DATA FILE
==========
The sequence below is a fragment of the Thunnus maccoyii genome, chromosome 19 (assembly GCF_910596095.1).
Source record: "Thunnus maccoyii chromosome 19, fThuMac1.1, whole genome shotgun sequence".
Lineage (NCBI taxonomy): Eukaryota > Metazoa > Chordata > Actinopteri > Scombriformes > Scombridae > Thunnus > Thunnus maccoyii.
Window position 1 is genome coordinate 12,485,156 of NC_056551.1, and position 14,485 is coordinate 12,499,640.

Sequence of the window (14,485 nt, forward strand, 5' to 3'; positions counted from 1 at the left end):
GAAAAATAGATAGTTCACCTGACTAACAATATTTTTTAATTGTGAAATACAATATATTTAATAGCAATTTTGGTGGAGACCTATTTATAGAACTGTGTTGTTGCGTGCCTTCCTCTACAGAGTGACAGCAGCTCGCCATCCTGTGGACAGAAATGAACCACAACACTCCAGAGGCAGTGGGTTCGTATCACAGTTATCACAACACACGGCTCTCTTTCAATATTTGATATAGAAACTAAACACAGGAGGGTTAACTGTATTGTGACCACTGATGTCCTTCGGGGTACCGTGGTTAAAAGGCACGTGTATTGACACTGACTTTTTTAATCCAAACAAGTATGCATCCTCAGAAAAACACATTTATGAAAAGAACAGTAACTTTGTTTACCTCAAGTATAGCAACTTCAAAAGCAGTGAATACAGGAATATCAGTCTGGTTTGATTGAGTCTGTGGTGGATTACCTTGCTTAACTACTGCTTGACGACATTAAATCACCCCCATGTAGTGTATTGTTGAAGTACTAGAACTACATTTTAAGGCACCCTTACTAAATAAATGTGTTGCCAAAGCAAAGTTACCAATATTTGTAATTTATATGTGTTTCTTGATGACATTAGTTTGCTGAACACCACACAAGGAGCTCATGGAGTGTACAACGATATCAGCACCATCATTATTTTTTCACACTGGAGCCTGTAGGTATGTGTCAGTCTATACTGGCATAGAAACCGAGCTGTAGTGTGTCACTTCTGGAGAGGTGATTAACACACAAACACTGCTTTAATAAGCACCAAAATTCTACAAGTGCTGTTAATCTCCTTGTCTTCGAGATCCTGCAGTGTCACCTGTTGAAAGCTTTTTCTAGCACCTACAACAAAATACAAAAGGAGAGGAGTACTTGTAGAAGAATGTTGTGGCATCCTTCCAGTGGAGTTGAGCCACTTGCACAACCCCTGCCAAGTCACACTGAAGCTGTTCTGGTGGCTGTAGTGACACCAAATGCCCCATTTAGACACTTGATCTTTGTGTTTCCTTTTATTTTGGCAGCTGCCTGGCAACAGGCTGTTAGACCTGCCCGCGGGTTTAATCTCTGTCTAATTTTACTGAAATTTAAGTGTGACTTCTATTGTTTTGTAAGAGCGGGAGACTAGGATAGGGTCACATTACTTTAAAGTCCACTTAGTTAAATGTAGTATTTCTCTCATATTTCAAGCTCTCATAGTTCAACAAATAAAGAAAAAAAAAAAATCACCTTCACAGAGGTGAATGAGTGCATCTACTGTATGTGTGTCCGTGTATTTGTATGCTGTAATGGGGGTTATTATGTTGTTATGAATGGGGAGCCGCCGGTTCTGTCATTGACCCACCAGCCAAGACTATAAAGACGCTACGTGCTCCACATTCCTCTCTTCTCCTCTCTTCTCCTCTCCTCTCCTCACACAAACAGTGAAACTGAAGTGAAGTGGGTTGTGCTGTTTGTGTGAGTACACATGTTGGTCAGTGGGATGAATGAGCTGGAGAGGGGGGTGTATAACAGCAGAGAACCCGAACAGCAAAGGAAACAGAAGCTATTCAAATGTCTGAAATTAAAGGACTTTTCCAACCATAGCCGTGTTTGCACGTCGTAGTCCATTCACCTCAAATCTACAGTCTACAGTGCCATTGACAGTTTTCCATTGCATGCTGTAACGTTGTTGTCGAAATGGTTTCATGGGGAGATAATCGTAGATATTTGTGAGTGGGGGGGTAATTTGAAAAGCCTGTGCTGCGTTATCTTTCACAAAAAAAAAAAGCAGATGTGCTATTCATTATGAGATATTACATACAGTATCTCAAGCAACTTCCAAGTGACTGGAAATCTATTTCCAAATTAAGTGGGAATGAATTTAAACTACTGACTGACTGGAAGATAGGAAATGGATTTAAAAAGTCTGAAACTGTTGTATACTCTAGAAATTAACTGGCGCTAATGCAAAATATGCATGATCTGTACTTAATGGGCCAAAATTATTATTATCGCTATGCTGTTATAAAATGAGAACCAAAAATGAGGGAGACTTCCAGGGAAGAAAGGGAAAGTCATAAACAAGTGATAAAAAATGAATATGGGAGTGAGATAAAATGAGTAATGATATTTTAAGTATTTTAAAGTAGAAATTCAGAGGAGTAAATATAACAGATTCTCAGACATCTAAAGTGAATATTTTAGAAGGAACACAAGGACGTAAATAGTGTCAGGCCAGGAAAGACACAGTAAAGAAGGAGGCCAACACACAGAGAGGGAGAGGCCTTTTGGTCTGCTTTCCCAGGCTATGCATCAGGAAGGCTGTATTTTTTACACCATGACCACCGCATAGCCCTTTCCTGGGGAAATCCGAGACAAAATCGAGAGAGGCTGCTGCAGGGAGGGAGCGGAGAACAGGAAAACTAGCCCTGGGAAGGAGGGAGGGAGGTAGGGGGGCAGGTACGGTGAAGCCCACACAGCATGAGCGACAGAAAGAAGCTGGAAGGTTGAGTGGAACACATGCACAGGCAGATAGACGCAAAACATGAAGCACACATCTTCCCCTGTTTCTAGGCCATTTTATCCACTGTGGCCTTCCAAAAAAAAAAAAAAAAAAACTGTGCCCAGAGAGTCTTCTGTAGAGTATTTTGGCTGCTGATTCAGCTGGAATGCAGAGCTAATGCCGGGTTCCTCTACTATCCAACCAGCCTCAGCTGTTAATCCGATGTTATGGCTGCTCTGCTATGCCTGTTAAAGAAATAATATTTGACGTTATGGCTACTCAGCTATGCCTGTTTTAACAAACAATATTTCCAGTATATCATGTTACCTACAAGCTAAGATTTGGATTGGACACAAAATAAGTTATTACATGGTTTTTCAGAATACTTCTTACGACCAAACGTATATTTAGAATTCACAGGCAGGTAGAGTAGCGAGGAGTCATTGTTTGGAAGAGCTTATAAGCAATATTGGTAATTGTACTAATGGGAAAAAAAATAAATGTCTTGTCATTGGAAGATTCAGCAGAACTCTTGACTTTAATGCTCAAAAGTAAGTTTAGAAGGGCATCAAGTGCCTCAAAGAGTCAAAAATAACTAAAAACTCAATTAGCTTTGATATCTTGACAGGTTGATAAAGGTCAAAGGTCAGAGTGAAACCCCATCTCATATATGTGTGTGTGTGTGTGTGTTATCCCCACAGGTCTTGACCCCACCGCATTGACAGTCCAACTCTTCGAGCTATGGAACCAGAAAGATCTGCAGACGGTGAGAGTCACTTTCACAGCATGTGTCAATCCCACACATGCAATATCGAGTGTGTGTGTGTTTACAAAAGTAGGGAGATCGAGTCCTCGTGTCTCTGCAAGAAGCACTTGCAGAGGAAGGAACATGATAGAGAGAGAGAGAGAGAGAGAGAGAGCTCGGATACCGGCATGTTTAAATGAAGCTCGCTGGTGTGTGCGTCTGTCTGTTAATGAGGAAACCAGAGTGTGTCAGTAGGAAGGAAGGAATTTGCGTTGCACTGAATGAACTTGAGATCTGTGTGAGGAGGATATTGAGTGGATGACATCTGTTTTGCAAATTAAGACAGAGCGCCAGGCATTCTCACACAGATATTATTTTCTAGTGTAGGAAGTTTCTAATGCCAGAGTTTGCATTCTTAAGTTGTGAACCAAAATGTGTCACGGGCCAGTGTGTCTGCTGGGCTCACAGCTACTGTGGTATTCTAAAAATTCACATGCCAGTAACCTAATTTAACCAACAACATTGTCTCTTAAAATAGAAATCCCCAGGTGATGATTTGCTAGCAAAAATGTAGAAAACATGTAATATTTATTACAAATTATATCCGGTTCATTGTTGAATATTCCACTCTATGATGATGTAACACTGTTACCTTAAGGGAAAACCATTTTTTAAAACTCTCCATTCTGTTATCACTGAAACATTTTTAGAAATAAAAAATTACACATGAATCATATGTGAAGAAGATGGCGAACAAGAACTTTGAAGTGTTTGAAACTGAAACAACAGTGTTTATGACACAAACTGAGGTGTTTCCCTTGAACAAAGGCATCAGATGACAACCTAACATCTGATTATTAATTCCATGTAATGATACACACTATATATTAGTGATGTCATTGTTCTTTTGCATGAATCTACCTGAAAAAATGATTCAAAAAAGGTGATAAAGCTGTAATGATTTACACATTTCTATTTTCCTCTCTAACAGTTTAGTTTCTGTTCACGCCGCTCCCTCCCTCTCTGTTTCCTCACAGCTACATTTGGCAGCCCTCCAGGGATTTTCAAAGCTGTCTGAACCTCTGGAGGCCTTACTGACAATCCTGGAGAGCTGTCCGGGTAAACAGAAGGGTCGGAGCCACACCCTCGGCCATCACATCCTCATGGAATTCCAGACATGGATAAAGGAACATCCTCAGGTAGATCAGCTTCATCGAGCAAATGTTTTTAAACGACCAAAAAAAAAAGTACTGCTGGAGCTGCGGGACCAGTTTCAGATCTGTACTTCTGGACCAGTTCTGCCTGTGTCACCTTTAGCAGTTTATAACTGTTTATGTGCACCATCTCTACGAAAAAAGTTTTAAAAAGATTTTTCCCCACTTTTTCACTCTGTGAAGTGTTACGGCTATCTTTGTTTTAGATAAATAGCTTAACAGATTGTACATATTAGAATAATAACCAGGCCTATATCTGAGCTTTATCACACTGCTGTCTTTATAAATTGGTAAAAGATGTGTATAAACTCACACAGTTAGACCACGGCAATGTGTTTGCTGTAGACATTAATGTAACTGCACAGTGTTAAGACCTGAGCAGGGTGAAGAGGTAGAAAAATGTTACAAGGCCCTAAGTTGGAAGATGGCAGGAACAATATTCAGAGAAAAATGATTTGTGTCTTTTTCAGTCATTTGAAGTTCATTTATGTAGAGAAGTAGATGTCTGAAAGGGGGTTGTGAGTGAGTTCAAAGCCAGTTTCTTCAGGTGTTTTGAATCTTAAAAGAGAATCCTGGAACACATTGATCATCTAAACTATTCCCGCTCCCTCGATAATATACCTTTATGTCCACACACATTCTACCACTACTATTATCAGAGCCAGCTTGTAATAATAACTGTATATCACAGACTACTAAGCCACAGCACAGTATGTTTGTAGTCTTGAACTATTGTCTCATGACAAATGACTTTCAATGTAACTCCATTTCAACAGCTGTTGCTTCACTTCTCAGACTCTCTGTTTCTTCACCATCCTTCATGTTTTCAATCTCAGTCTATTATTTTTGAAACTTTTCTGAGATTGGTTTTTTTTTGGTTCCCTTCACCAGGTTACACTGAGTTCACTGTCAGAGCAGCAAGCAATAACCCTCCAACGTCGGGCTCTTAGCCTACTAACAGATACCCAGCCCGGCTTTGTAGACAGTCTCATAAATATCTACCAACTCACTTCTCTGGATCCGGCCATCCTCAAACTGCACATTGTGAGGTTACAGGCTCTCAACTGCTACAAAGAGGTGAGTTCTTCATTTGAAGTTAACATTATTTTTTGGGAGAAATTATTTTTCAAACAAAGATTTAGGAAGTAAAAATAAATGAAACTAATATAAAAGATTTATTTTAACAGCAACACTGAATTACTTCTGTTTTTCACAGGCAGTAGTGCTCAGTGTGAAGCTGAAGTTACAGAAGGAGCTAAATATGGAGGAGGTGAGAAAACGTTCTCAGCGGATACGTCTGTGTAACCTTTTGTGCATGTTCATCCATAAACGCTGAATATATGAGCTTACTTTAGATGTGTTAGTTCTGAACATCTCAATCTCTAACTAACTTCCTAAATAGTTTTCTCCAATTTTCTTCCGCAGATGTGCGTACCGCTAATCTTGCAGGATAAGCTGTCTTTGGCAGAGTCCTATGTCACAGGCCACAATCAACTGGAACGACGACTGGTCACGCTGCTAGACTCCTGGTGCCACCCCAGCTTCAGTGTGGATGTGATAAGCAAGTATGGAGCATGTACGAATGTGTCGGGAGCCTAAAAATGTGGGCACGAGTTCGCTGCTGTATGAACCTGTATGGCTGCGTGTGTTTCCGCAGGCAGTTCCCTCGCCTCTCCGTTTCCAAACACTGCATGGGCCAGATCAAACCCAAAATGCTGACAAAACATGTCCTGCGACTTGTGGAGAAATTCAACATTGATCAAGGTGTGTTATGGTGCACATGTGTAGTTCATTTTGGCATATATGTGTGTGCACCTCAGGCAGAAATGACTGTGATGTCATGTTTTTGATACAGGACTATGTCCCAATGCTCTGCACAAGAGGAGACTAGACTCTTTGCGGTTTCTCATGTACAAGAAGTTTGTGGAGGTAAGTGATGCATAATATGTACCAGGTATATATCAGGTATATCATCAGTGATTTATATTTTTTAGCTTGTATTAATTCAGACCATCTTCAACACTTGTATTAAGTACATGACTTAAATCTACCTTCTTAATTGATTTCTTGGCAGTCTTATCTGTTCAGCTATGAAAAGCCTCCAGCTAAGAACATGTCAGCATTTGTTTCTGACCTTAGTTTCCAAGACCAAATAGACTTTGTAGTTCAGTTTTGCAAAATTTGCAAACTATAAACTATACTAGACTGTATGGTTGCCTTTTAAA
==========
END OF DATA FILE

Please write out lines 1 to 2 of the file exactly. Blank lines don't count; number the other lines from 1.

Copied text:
The sequence below is a fragment of the Thunnus maccoyii genome, chromosome 19 (assembly GCF_910596095.1).
Source record: "Thunnus maccoyii chromosome 19, fThuMac1.1, whole genome shotgun sequence".